It, as usual, was quite interesting.
The simplest formula and one I've seen repeated elsewhere is to restrict withdrawels to 4% of your savings as of the start of your retirement. This comes from a study performed by professors at Trinity University. Basically, they measured the likeliness of retaining ones investment principal over a 25 year period based on various withdrawel rates. Here is a nice article discussing it.
It's very simple to apply this formula in reverse:
How much do you expect to spend every year while retired (and taxes to cover it) multiplied by 25.
This approach does assume you'll have your money invested in a manner that provides the following:
a portfolio with an expected return that matches inflation plus 4%
In his analysis, Bernstein looked at a thirty year period starting in the 1960s during a very disfavourable bear market (the worst scenario for a retiree - as the money has less time to grow) and projected the returns for various combinations of equity and bonds. He found that combinations of no less than 50% equity were most likely to retain sufficient capital through the expected 30 year period. Obviously having some bonds reduces the portfolio volatility, which can be very important during retirement.
For the next 30 years, Bernstein projects the real return (after inflation) of the average domestic large cap investment to be 3.5%. This means retirees will need a diversified portfolio which might include value investments, small cap value, foreign investments and even emerging market investments - obviously the percentage of the riskier investments should be smaller.
It also implies the need for regular portfolio rebalancing in ones old age.
Here is my question for you: Who will rebalance your portfolio when you're 65? What about 75? or 90?
In my family's situation, we probably spend abour $12k per month. Actually right now it's higher, but I'm not including college savings, retirement savings, etc.... Our yearly then is about $144k. If we gross it up by 50% for various taxes it comes to $216,000 a year. Multiplied by 25 means we need to have $5,400,000 in today's dollars when we retire to live comfortable at 4% of our earnings with a 50/50 stock equity mix.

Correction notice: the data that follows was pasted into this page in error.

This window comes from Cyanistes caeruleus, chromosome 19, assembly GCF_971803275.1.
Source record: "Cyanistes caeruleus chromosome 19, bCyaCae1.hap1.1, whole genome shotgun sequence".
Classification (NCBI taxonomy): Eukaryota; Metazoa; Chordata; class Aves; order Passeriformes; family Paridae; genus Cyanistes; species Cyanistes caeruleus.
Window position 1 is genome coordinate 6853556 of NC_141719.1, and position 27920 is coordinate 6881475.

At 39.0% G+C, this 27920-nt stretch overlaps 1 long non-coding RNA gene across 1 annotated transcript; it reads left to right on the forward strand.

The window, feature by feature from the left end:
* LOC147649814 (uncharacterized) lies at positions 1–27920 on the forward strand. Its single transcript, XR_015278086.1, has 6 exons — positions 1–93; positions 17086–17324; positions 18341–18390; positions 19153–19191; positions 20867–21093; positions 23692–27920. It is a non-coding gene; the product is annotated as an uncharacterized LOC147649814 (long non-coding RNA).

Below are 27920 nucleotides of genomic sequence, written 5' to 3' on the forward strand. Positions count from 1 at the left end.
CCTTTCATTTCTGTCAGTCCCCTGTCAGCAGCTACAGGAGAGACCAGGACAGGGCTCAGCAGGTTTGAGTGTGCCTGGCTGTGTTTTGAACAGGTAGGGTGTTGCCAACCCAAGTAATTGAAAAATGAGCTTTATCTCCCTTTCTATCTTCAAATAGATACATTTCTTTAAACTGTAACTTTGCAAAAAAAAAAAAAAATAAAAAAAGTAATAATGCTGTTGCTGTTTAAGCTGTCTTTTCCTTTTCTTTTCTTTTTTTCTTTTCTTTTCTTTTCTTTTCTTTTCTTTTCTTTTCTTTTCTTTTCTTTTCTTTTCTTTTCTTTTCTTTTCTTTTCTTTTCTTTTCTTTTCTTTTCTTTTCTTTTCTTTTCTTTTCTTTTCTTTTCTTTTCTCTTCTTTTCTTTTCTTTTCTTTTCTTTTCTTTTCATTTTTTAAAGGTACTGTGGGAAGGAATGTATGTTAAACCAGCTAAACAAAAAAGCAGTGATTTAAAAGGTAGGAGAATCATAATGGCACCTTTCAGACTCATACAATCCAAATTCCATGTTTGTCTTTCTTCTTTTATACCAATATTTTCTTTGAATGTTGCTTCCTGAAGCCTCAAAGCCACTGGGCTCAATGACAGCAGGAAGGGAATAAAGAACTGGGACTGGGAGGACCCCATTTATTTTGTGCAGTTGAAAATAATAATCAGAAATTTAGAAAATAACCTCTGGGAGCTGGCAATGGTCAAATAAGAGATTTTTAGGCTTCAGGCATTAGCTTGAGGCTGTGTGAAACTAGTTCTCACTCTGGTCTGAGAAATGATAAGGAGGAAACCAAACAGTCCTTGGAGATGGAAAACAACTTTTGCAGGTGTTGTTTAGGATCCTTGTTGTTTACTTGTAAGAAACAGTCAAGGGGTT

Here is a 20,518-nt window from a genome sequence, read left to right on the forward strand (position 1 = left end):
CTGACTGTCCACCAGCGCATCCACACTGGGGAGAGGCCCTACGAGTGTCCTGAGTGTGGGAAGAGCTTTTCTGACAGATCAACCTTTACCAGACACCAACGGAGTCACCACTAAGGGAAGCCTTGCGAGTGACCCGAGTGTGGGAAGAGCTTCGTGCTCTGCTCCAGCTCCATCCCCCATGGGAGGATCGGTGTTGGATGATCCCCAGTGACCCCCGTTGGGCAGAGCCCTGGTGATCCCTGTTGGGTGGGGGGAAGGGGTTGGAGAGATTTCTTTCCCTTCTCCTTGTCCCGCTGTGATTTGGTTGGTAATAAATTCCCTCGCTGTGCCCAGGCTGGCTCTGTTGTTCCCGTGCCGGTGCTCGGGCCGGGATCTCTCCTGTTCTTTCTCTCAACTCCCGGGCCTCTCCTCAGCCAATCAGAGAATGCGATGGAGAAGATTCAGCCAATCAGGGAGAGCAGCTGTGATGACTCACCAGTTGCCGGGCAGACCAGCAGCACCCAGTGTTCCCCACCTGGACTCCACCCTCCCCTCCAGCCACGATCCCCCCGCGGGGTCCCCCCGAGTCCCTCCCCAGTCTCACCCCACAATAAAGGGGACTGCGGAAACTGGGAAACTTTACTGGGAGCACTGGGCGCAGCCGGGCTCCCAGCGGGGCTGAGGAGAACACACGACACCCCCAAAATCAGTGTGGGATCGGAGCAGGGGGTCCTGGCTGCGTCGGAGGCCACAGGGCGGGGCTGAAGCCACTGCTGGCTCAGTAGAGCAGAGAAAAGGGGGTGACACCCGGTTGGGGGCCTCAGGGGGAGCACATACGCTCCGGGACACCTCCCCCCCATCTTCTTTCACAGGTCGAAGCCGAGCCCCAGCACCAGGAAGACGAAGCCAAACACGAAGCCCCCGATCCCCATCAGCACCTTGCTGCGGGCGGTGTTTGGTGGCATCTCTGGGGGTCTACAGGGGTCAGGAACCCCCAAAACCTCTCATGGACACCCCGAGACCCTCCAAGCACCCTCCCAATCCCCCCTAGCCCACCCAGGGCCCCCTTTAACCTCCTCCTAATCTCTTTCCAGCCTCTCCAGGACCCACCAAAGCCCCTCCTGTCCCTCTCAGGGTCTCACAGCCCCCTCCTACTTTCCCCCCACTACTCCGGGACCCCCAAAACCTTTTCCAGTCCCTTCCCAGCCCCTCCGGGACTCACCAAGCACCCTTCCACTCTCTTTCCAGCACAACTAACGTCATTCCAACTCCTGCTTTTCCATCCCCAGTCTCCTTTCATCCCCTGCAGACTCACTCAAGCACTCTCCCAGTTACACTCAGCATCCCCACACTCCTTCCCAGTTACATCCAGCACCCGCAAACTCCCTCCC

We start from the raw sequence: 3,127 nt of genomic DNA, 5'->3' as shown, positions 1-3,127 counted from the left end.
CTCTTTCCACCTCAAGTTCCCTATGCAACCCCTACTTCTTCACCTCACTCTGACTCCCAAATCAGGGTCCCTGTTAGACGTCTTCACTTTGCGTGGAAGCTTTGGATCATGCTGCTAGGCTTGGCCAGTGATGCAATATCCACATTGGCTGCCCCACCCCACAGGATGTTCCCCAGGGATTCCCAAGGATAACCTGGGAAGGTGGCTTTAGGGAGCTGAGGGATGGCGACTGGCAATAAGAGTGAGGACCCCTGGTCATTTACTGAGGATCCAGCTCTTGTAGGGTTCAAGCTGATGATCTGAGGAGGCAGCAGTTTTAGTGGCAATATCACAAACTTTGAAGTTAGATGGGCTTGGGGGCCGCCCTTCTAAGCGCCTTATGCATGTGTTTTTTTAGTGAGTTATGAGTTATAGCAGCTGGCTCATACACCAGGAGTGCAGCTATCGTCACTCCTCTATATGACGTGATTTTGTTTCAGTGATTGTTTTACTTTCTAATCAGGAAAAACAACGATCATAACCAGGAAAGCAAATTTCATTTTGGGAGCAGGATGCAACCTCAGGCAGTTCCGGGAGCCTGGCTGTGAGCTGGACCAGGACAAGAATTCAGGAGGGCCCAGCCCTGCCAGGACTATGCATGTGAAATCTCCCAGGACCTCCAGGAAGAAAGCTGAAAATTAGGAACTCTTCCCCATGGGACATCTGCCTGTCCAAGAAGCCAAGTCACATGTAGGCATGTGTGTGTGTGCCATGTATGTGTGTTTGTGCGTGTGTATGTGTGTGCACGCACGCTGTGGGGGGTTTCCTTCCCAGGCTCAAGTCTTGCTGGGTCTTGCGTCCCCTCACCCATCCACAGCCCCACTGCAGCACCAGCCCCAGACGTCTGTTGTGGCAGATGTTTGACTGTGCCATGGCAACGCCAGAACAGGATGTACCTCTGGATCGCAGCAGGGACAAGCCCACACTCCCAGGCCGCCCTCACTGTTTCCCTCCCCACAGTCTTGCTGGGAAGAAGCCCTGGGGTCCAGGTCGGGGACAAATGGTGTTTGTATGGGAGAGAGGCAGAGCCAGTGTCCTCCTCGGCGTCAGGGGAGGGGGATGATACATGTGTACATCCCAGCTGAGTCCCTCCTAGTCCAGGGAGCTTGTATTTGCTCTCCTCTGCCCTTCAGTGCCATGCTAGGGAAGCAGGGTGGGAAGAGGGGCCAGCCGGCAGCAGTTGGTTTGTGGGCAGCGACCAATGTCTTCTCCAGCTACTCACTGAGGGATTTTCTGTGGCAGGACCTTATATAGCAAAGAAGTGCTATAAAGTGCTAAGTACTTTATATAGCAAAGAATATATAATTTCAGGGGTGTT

Honestly, that sounds like a hard number to make. We might be able to do it, but we should probably set our expenditures at lower levels for the following reasons:
- We will have paid off our mortgage
- No more college savings (unless we help with the grandkids - but we might save separately for that)
- No more saving for retirement
- Probably little if any life insurance premiums (we'll have assets to pass on and our dependents should no longer be dependent)
- Little if any need for disability insurance (we'll keep LTC and health insurance)
- Taxes may be lower due to cheaper state income tax (won't live in NC at 8.25%) and less income (maybe more as capital gains).
If we factor those reduced expenses into the equation, our monthly spending might be something close to $9,000 per month, though I'll settle at $10,000 to have funds to travel and spoil grandchildren with. $120,000 per year income multiplied grossed up by 40% (assuming greater tax efficiency) = $168,000. Multiplied by 25 = $4,200,000, which is pretty much my targetted retirement plan in Quicken's financial planner -- however, with much less work.
How much do you need for retirement? How are you estimating the amount?
Do you know if you're on track? How are you analyzing it?